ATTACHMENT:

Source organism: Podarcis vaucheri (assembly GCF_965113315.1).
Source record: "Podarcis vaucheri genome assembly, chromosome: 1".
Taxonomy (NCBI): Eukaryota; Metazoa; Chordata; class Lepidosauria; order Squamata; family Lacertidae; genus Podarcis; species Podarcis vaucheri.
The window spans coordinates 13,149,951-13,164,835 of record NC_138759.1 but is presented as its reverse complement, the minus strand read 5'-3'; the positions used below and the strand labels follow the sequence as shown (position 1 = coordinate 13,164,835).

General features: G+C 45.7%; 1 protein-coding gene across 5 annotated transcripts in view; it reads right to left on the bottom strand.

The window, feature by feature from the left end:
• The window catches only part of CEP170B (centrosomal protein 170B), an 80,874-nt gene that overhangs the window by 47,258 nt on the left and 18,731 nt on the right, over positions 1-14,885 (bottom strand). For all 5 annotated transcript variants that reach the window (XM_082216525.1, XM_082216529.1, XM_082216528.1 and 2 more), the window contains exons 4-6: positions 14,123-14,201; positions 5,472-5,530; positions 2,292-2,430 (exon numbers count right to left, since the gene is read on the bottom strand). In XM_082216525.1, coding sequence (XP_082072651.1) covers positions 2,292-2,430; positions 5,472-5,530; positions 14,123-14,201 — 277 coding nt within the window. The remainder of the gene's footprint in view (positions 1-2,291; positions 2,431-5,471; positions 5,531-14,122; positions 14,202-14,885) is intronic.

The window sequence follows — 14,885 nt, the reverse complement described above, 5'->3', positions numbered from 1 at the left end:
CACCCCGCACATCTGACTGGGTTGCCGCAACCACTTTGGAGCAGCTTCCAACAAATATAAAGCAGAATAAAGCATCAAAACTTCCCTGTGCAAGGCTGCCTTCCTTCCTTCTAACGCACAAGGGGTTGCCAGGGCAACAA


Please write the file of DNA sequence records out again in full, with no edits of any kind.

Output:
Source organism: Podarcis vaucheri (assembly GCF_965113315.1).
Source record: "Podarcis vaucheri genome assembly, chromosome: 1".
Taxonomy (NCBI): Eukaryota; Metazoa; Chordata; class Lepidosauria; order Squamata; family Lacertidae; genus Podarcis; species Podarcis vaucheri.
The window spans coordinates 13,149,951-13,164,835 of record NC_138759.1 but is presented as its reverse complement, the minus strand read 5'-3'; the positions used below and the strand labels follow the sequence as shown (position 1 = coordinate 13,164,835).

General features: G+C 45.7%; 1 protein-coding gene across 5 annotated transcripts in view; it reads right to left on the bottom strand.

The window, feature by feature from the left end:
• The window catches only part of CEP170B (centrosomal protein 170B), an 80,874-nt gene that overhangs the window by 47,258 nt on the left and 18,731 nt on the right, over positions 1-14,885 (bottom strand). For all 5 annotated transcript variants that reach the window (XM_082216525.1, XM_082216529.1, XM_082216528.1 and 2 more), the window contains exons 4-6: positions 14,123-14,201; positions 5,472-5,530; positions 2,292-2,430 (exon numbers count right to left, since the gene is read on the bottom strand). In XM_082216525.1, coding sequence (XP_082072651.1) covers positions 2,292-2,430; positions 5,472-5,530; positions 14,123-14,201 — 277 coding nt within the window. The remainder of the gene's footprint in view (positions 1-2,291; positions 2,431-5,471; positions 5,531-14,122; positions 14,202-14,885) is intronic.

The window sequence follows — 14,885 nt, the reverse complement described above, 5'->3', positions numbered from 1 at the left end:
CACCCCGCACATCTGACTGGGTTGCCGCAACCACTTTGGAGCAGCTTCCAACAAATATAAAGCAGAATAAAGCATCAAAACTTCCCTGTGCAAGGCTGCCTTCCTTCCTTCTAACGCACAAGGGGTTGCCAGGGCAACAA